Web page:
Traveling for work or
for holidays, should be enjoyable. If you have diabetes, a little extra
preparation can help make your trip one to remember, for all the right reasons!
Carry twice the amount of
diabetes medication and supplies than you had normally needed.
prescriptions for insulin, oral hypoglycemic agents and keto-diastix (if on
If traveling with someone,
give some of your medicines to your traveling companion, in case you lose yours.
If traveling by air, never
put insulin in the suitcase. Low temperatures in the hold of an aircraft will
cause insulin to freeze.
Obtain a letter on
introduction to doctor overseas, outlining your treatment and any other health
problems. Another letter will be needed stating you have diabetes and
authorizing your need to carry syringes and medications etc.
Carry a list of all your
current medicines (or take a repeat prescription sheet).
a simple first-aid box, which should include:
Simple pain killers like
carry some emergency carbohydrate food e.g.; dried fruit, jelly beans, dry
biscuits as departures can be delayed.
IF YOU ARE ON INSULIN
Find out the types and strengths of insulin available
in the country that you are traveling (in case of emergency). In India, U-40, U-100
is commonly used.
For different strengths of insulin, one must
use syringe of similar strength.
Do not expose insulin to extreme
temperatures. It should not be exposed to direct sunlight and should be kept at
a cool place.
Don't keep insulin in a glove compartment/dickey
or dash box of the car. Carry a suitable storage container for insulin to prevent
it from heat.
that insulin may get absorbed faster in warmer climates; hence, the chances of a
hypoglycemic attack might increase. Regular blood tests are therefore important
as you may need to manage/reduce your dose of insulin.
LONG-HAULT FLIGHTS AND CHANGING TIME-ZONES
Prepare for a long journey well in advance by
asking your Diabetes Educator to help you work out your insulin dose. Also,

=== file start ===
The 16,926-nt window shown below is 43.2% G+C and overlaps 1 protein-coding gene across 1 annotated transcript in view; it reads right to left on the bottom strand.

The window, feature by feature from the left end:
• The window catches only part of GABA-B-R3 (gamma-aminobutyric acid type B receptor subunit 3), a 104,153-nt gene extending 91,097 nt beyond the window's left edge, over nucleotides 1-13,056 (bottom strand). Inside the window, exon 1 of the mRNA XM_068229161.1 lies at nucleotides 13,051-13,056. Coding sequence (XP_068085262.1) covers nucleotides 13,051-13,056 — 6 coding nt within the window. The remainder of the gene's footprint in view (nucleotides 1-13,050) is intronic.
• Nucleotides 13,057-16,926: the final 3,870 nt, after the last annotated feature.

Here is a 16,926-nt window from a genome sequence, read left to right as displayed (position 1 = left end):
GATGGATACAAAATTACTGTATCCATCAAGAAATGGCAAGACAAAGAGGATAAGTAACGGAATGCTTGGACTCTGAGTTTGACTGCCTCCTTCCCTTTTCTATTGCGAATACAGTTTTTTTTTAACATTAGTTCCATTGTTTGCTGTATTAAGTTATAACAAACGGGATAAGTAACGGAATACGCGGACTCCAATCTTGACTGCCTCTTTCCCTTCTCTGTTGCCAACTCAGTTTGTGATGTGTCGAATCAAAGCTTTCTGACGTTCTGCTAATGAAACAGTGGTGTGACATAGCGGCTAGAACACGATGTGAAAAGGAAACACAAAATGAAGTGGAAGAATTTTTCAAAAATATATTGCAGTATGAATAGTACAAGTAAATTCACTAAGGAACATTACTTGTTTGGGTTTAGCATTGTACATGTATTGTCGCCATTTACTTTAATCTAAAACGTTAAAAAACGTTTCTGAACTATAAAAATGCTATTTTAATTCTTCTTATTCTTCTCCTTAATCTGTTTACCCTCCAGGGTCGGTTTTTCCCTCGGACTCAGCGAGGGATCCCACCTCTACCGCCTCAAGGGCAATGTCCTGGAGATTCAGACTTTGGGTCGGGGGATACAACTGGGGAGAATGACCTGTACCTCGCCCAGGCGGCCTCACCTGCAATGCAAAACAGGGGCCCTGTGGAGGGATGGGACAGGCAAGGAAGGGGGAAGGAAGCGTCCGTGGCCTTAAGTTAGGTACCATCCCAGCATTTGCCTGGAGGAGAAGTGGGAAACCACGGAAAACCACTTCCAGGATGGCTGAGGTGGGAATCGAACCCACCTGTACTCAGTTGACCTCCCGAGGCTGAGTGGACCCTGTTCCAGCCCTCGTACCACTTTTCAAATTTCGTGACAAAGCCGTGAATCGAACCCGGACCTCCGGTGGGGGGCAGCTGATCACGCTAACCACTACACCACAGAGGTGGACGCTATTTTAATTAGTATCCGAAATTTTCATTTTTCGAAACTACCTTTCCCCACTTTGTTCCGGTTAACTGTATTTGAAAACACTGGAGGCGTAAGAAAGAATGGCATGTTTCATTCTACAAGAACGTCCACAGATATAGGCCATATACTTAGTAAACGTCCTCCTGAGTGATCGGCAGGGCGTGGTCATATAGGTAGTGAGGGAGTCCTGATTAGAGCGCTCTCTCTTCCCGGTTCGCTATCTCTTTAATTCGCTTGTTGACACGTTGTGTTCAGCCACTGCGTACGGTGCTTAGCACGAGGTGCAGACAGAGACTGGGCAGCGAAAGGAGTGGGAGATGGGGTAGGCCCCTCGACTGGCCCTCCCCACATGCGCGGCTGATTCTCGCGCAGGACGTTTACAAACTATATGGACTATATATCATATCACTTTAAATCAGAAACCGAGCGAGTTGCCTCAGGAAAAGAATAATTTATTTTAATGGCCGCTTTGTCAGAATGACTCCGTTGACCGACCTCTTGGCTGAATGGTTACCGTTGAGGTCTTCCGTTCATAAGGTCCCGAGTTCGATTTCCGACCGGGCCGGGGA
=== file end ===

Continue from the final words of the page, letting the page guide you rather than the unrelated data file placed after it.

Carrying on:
discuss the effects of time changes on your diabetes routine.
Try to be flexible and be prepared for flight
If you are traveling, keep your watch at
Indian time, which will help you to know how far you are from your usual eating
Insulin and meals should be taken according
to the current time at the place where the flight started, not according to the
time of the country of destination.
EATING AND DRINKING
Carry sandwiches/biscuits or cereal bars to
cover any unexpected delays in travel. Remember to take this in your hand
luggage and not to put this in the hold of a plane.
Take sweeteners with you i.e. sugar pouchs mishri
Airline meals may not contain sufficient
carbohydrate. It is better to ask for an "ordinary" meal rather than
asking special "diabetic" meal, or to carry extra bread, a roll or
fruit with you.
Do not drink alcohol on an empty stomach. It
is advised to avoid alcohol before and during flights in order to prevent
dehydration, high blood glucose levels and fatigue. In hot climates drink
plenty of sugar-free fluids to prevent dehydration.
Wear/carry comfortable, well-fitting shoes.
Never go barefoot.
On the beach, do not walk barefoot,
especially on hot sand. Wear sandals or surf sandals to prevent injury.
Watch out for sharp objects on the beach or
while you are swimming.
Inspect your feet every morning and evening
If you develop a blister, cover it with a sterile
pad and keep it clean.
IN A NUTSHELL
Preparation is the key to successful
traveling when you have diabetes. See your doctor before the trip in order to
address any issues that are relevant to your trip.
Extra supplies, including insulin, test
strips and carbohydrate food are a necessity. Make sure you know where supplies
can be obtained at your destination, if needed.
Blood glucose levels can be affected by
flying and by changes to time, meals and activity levels when traveling.
Monitor blood glucose levels regularly and be prepared to adjust your insulin accordingly.